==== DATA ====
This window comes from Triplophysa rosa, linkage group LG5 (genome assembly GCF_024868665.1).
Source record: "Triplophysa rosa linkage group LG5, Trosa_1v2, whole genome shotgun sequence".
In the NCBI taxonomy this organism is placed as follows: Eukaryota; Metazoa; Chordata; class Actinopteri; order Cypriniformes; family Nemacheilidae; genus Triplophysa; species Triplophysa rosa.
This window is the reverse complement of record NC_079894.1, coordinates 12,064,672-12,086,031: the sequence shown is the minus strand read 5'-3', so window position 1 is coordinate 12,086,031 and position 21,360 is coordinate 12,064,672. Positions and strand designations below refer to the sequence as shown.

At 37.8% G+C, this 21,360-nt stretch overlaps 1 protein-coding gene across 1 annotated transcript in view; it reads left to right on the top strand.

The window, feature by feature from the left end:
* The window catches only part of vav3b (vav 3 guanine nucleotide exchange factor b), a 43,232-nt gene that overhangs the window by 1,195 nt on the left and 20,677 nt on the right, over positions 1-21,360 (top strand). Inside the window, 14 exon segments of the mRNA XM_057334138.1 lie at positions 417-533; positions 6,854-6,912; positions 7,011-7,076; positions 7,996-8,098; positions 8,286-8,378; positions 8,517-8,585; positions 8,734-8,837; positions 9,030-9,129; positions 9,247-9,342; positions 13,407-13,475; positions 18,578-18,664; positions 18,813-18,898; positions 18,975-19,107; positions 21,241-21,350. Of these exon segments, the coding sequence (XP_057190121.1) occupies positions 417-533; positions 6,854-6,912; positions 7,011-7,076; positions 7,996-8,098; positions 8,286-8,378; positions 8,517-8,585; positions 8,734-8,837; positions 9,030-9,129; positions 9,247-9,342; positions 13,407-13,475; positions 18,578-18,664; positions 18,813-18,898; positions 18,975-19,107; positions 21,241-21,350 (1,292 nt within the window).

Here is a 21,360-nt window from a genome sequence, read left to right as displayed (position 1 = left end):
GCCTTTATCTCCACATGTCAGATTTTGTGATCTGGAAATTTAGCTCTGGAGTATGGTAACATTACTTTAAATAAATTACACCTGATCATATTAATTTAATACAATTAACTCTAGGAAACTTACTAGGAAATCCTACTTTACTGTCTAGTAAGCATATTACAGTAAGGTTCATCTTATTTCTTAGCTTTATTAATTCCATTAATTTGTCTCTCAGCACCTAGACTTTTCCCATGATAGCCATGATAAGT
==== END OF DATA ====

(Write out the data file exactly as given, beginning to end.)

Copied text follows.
This window comes from Triplophysa rosa, linkage group LG5 (genome assembly GCF_024868665.1).
Source record: "Triplophysa rosa linkage group LG5, Trosa_1v2, whole genome shotgun sequence".
In the NCBI taxonomy this organism is placed as follows: Eukaryota; Metazoa; Chordata; class Actinopteri; order Cypriniformes; family Nemacheilidae; genus Triplophysa; species Triplophysa rosa.
This window is the reverse complement of record NC_079894.1, coordinates 12,064,672-12,086,031: the sequence shown is the minus strand read 5'-3', so window position 1 is coordinate 12,086,031 and position 21,360 is coordinate 12,064,672. Positions and strand designations below refer to the sequence as shown.

At 37.8% G+C, this 21,360-nt stretch overlaps 1 protein-coding gene across 1 annotated transcript in view; it reads left to right on the top strand.

The window, feature by feature from the left end:
* The window catches only part of vav3b (vav 3 guanine nucleotide exchange factor b), a 43,232-nt gene that overhangs the window by 1,195 nt on the left and 20,677 nt on the right, over positions 1-21,360 (top strand). Inside the window, 14 exon segments of the mRNA XM_057334138.1 lie at positions 417-533; positions 6,854-6,912; positions 7,011-7,076; positions 7,996-8,098; positions 8,286-8,378; positions 8,517-8,585; positions 8,734-8,837; positions 9,030-9,129; positions 9,247-9,342; positions 13,407-13,475; positions 18,578-18,664; positions 18,813-18,898; positions 18,975-19,107; positions 21,241-21,350. Of these exon segments, the coding sequence (XP_057190121.1) occupies positions 417-533; positions 6,854-6,912; positions 7,011-7,076; positions 7,996-8,098; positions 8,286-8,378; positions 8,517-8,585; positions 8,734-8,837; positions 9,030-9,129; positions 9,247-9,342; positions 13,407-13,475; positions 18,578-18,664; positions 18,813-18,898; positions 18,975-19,107; positions 21,241-21,350 (1,292 nt within the window).

Here is a 21,360-nt window from a genome sequence, read left to right as displayed (position 1 = left end):
GCCTTTATCTCCACATGTCAGATTTTGTGATCTGGAAATTTAGCTCTGGAGTATGGTAACATTACTTTAAATAAATTACACCTGATCATATTAATTTAATACAATTAACTCTAGGAAACTTACTAGGAAATCCTACTTTACTGTCTAGTAAGCATATTACAGTAAGGTTCATCTTATTTCTTAGCTTTATTAATTCCATTAATTTGTCTCTCAGCACCTAGACTTTTCCCATGATAGCCATGATAAGT